Yuan continues to decline
The Chinese yuan extended its depreciation against the US dollar on December 9, 2015, as the PBC (People’s Bank of China) increased its midpoint reference rate between the US dollar and the Chinese yuan by 0.15% from the previous official fix. This indicates that the PBC was allowing further depreciation in the yuan in order to increase competitiveness at a global level. The movement in the yuan is pegged up to 2% against both sides of the official reference rate, as decided by the PBC.
A four-month low amid negative sentiment
The persistent depreciation of the Chinese yuan has brought the currency to a four-month low and could have the potential to revive further currency war risks, as we saw in August this year when the PBC devalued the yuan, citing slow demand globally.
The PBC appears to be wary of a sharp sell-off in Asian markets, and so it has been undergoing a more gradual depreciation process with the yuan in order to avoid panic among investors, as we saw in August. The sentiment going forward thus remains negative for the yuan, considering that the slowdown globally, across most major world economies, still persists.
Meanwhile, the US dollar index has the potential to move further up as the FOMC (Federal Open Market Committee) December 2015 meeting approaches and speculation of a liftoff in US interest rates increases.
Inflation levels jump in November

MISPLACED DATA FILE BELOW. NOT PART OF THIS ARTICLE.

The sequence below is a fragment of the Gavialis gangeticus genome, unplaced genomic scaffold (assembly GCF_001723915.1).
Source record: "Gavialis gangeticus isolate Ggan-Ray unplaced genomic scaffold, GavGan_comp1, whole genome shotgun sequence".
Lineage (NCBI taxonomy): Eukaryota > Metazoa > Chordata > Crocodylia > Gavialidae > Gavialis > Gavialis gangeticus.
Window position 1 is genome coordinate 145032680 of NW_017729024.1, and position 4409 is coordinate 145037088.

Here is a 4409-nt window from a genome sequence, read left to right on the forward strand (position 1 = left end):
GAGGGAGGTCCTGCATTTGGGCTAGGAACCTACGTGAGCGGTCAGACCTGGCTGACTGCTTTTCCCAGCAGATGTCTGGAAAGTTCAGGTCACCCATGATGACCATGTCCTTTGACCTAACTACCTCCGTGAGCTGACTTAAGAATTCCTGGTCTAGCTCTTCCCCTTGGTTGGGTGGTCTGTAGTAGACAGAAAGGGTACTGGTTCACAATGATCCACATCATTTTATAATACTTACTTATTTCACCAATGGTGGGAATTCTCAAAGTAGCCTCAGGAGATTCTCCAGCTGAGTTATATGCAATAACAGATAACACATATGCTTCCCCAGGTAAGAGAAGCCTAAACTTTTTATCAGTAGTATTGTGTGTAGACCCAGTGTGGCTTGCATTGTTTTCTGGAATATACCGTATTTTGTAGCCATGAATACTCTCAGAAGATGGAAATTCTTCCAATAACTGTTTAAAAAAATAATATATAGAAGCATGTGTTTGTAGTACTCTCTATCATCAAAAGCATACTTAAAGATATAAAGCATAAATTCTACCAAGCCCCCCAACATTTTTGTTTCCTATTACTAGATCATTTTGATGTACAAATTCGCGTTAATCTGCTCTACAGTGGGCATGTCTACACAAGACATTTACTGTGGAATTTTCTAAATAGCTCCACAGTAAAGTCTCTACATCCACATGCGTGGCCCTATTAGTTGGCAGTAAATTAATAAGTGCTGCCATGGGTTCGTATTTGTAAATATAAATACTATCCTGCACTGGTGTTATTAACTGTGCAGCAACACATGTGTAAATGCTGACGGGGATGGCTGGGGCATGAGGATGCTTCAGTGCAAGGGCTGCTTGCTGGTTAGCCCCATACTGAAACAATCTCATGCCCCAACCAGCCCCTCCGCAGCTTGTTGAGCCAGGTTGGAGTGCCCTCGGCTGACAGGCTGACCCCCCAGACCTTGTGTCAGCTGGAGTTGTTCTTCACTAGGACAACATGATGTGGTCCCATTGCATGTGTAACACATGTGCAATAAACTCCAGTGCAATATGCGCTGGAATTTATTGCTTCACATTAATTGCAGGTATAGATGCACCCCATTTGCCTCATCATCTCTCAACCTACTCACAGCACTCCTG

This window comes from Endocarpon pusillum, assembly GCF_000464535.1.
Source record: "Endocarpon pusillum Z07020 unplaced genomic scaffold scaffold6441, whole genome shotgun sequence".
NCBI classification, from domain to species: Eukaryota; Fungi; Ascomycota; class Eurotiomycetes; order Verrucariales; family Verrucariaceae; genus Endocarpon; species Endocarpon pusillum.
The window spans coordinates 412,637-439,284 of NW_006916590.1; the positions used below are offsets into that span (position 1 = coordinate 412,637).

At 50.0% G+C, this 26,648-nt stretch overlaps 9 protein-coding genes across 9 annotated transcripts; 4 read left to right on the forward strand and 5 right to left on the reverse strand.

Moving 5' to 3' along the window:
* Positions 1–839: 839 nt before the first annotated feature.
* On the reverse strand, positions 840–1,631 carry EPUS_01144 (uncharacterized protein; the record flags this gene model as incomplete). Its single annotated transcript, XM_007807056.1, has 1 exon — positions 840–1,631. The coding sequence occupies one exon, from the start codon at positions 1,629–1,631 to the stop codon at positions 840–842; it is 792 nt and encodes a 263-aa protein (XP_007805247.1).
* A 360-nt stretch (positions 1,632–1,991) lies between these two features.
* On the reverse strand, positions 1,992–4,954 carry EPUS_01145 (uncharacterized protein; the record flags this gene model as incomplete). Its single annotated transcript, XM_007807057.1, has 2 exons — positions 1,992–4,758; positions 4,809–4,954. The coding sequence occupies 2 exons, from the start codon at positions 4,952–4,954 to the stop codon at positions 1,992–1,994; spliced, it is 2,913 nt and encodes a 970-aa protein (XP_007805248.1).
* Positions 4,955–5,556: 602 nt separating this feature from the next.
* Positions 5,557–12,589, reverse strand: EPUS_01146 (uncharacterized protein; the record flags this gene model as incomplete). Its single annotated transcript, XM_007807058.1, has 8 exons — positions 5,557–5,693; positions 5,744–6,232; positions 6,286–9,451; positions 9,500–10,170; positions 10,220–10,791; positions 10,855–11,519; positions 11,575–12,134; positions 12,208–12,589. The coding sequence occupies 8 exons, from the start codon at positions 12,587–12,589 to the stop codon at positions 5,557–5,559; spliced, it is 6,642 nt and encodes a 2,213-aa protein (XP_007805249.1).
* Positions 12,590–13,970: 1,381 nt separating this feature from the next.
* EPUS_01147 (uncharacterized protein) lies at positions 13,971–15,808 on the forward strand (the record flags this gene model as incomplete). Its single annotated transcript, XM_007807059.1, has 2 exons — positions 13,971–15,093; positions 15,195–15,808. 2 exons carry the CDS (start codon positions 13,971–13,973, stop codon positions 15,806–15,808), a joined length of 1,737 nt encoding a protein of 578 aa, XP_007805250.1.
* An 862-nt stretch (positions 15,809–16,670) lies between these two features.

Still, consumer prices in China increased in November by 1.5% on a YoY (year-over-year) basis, a rise from the previous month’s figure of 1.3% and above forecasts of a 1.4% growth.
On a month-over-month basis, inflation in China was flat in November against expectations of a contraction of 0.1% and October’s decline in prices of 0.3%. Meanwhile, the contraction in producer prices remained constant at 5.9% in November, meeting estimates.
Impact on the market
Related ETFs were trading on a negative trajectory on December 9. The iShares China Large-Cap ETF (FXI) fell by 1.1% while the Deutsche X-trackers Harvest CSI 300 China A-Shares ETF (ASHR) fell by only 0.53%.
Chinese ADRs (American depositary receipts) also ended on a mixed note. China Southern Airlines (ZNH) was trading lower, by 4.4%, whereas Sinopec Shanghai Petrochemical (SHI) ended higher, by 0.17%. Yanzhou Coal Mining (YZC) fell by 2.9%.
That’s the latest goods—or bads—on the yuan. Now let’s skip over to South Africa and check out the rand as of December 9.